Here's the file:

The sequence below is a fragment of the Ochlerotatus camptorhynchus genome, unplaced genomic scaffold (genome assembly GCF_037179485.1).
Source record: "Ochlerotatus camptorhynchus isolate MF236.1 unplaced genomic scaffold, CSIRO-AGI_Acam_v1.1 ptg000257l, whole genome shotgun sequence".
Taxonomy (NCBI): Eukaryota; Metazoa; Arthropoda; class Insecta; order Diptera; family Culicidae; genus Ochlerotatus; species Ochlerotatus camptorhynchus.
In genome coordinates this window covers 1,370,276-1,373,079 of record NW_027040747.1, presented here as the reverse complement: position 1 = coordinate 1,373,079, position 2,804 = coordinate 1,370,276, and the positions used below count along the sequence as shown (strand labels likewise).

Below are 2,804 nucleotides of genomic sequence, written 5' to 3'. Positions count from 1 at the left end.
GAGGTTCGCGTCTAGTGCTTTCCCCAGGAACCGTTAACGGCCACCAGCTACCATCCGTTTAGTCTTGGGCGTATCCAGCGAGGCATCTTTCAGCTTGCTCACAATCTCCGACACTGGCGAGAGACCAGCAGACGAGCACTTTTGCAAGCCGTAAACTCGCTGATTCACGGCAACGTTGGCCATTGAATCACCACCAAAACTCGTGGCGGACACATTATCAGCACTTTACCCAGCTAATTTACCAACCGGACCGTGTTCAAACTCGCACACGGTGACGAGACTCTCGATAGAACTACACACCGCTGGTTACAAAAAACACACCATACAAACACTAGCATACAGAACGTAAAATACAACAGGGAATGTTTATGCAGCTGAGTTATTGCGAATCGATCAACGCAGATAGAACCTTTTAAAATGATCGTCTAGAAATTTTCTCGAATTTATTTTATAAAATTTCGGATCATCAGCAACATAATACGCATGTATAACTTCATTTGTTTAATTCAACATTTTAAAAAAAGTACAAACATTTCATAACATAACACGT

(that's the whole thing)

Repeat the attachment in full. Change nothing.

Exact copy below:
The sequence below is a fragment of the Ochlerotatus camptorhynchus genome, unplaced genomic scaffold (genome assembly GCF_037179485.1).
Source record: "Ochlerotatus camptorhynchus isolate MF236.1 unplaced genomic scaffold, CSIRO-AGI_Acam_v1.1 ptg000257l, whole genome shotgun sequence".
Taxonomy (NCBI): Eukaryota; Metazoa; Arthropoda; class Insecta; order Diptera; family Culicidae; genus Ochlerotatus; species Ochlerotatus camptorhynchus.
In genome coordinates this window covers 1,370,276-1,373,079 of record NW_027040747.1, presented here as the reverse complement: position 1 = coordinate 1,373,079, position 2,804 = coordinate 1,370,276, and the positions used below count along the sequence as shown (strand labels likewise).

Below are 2,804 nucleotides of genomic sequence, written 5' to 3'. Positions count from 1 at the left end.
GAGGTTCGCGTCTAGTGCTTTCCCCAGGAACCGTTAACGGCCACCAGCTACCATCCGTTTAGTCTTGGGCGTATCCAGCGAGGCATCTTTCAGCTTGCTCACAATCTCCGACACTGGCGAGAGACCAGCAGACGAGCACTTTTGCAAGCCGTAAACTCGCTGATTCACGGCAACGTTGGCCATTGAATCACCACCAAAACTCGTGGCGGACACATTATCAGCACTTTACCCAGCTAATTTACCAACCGGACCGTGTTCAAACTCGCACACGGTGACGAGACTCTCGATAGAACTACACACCGCTGGTTACAAAAAACACACCATACAAACACTAGCATACAGAACGTAAAATACAACAGGGAATGTTTATGCAGCTGAGTTATTGCGAATCGATCAACGCAGATAGAACCTTTTAAAATGATCGTCTAGAAATTTTCTCGAATTTATTTTATAAAATTTCGGATCATCAGCAACATAATACGCATGTATAACTTCATTTGTTTAATTCAACATTTTAAAAAAAGTACAAACATTTCATAACATAACACGT